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Two speakers voice disappointment on road plan

Two county residents voiced their concerns Monday evening about the Virginia Department of Transportation’s Six Year Improvement Plan for secondary roads in Halifax County.

The Halifax County Board of Supervisors approved the plan after holding a joint public hearing with the Virginia Department of Transportation to hear comments on the Secondary Six-Year Plan for FY 2014-19 and Secondary Construction Budget for 2014.

Ida Terry of Scottsburg and Estelle Forest of Nathalie expressed disappointment their roads were not slated for improvements in the plan.

Terry said she has repeatedly asked for improvements on State Route 716 from Route 360 to Route 344 that serves as the main thoroughfare to Staunton River State Park.

“This is not a new request. My father started it over 20 years ago,” Terry said of the narrow, curvy road she was seeking to see added to the plan.

The resident of ED-2 said some people are questioning whether VDOT’s lack of response to repeated requests for improvements to that road may be racial.

“I hate to say it, but people on that road are thinking it may be racial because if you go through Halifax County and look at certain places you start thinking that way. Just like you’re going to do something to that road that goes to Falkland Farms. I don’t go to Falkland Farms, but it seems like to me because it’s a place where a lot of people go to hunt, then that’s ok,” Terry said.

The same can be true for the road for which she is seeking improvements, she said.

“A lot of people go to Staunton River State Park. They go past my house,” she added. “Somewhere after 20 years, it should be on the plan to do something.”

After hearing Terry’s remarks, VDOT Residency Administrator Kenneth Martin assured the ED-2 resident he would get a cost estimate to work from when making improvements to that section of State Route 716 in the future.

Also speaking was Estelle Forest of Lula’s Trail in Nathalie who sought improvements for the private road on which she and four other families live.

“It’s just terrible, and I’m here to see if we can get anything done to maintain this road. I have lived on this road for five years, and it keeps getting worse and worse,” she said.

Following the public hearing, supervisors voted unanimously, with ED-3 Supervisor William I. Fitzgerald absent, to approve the Secondary Six Year Plan and budget that totals $1,334,450 after adjustments.

 In that plan are three projects including replacement of a bridge on State Route 716 (Wolftrap Road) along with construction of approaches over the Banister River.

That project is estimated to cost $2,126,789 using Commonwealth Transportation Board (CTB) discretionary bridge funds, with funding subject to change based on CTB and district priorities.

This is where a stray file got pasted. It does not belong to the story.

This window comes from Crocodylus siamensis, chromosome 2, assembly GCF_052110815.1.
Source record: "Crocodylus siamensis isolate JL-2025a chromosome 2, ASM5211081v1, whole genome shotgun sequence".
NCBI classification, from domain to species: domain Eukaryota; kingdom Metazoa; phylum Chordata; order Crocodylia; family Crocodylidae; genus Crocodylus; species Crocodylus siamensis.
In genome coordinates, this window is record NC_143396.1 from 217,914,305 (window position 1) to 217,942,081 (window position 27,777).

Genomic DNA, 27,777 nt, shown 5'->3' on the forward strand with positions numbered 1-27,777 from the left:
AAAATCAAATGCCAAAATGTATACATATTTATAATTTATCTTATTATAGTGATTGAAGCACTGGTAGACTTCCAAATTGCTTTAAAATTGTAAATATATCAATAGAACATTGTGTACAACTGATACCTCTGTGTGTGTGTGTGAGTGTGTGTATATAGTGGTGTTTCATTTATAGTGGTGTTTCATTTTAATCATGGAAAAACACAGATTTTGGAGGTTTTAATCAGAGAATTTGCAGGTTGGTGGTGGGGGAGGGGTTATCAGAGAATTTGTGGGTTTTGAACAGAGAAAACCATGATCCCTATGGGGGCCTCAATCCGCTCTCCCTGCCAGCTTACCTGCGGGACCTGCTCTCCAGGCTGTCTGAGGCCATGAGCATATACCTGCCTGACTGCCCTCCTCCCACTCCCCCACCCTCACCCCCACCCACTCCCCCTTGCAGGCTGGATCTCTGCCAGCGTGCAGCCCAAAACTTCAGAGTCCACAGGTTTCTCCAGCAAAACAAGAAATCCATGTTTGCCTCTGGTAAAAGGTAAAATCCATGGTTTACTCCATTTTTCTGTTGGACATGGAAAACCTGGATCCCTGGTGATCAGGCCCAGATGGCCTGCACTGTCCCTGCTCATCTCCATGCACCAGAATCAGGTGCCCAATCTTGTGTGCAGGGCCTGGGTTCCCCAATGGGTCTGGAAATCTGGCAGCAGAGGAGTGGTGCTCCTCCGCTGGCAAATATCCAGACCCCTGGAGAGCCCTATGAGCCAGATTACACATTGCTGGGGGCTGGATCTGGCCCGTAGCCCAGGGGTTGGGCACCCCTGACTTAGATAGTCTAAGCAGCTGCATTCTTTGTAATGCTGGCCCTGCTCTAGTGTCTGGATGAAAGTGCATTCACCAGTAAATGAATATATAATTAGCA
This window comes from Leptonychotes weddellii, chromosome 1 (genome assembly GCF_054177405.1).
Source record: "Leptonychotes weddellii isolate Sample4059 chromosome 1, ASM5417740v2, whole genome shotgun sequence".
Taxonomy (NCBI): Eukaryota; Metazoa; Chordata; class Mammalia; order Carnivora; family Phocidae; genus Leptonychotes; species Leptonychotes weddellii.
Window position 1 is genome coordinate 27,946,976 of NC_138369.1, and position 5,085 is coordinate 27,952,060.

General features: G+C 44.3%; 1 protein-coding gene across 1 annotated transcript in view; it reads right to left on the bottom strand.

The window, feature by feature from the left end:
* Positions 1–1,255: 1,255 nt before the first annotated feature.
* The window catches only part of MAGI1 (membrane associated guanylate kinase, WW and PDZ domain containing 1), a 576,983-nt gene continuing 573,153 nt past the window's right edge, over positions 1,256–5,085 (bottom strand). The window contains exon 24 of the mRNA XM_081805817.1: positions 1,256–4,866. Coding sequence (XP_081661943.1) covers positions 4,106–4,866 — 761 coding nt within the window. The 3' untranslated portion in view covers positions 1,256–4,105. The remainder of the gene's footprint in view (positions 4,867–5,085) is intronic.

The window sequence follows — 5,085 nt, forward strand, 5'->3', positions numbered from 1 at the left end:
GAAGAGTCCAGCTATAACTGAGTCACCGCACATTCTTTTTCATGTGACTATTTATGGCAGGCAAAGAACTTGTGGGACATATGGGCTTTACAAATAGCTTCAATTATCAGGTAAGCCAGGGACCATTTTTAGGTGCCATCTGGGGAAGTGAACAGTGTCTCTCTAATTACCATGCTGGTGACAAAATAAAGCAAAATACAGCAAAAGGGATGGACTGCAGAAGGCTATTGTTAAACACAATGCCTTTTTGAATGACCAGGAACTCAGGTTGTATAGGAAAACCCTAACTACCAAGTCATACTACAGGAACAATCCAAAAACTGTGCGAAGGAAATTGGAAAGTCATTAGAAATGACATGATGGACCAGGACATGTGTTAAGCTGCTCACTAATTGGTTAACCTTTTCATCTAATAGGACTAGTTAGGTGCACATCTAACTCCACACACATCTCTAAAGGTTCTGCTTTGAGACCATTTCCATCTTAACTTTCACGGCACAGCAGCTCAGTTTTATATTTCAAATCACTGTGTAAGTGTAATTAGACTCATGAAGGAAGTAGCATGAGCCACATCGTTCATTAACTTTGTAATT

Another secondary road project involves relocation of a segment of Meadville Road (State Route 642), approximately six-tenths of a mile north of Highway 57 (Chatham Road) to approximately six-tenths of a mile south of U.S. 501.

The estimated cost of that project is $6,592,661.

A third project is resurfacing of Buckskin Trail (State Route 695) at an estimated cost of $69,079.

Martin pointed out the six-year plan that proposes the three projects for 2014-2019 is not a construction plan, but an allocation plan.

Joining Martin in conducting the joint public hearing were VDOT employees Jay Crowder and Randy Hamilton.

In other action during Monday night’s meeting, supervisors listened as Larry Land offered a brief overview of how the Virginia Association of Counties represents individual counties’ interests before state and federal government and conducts educational programs.

Supervisors also voted unanimously to amend county code to add real estate taxes to the taxes required to be paid prior to issuing a business license.

At its May meeting the item was presented to the board as an additional tool to assist in the collection of delinquent real estate taxes.

Originally, the amendment only included full payment of delinquent taxes before a business license could be issued.

However, after some discussion the board said it may be advantageous to consider a possible payment plan option so that a business could be permitted to pay off the delinquent tax liability for a period of no more than a year while being able to remain open for business.

Monday evening the board approved an ordinance that allows for payment plans.

“The message it sends is you can’t be a business owner needing a business license every year and expect to not pay your taxes,” said ED-4 Supervisor Doug Bowman.

Supervisors also voted unanimously to request an extension from the Virginia Retirement System as they consider opting out of the VRS Long-Term Disability Program.

According to County Administrator Jim Halasz, with recent changes to the system, the General Assembly is requiring all localities to begin to offer both short and long-term disability programs for VRS eligible employees hired after Jan. 1, 2014.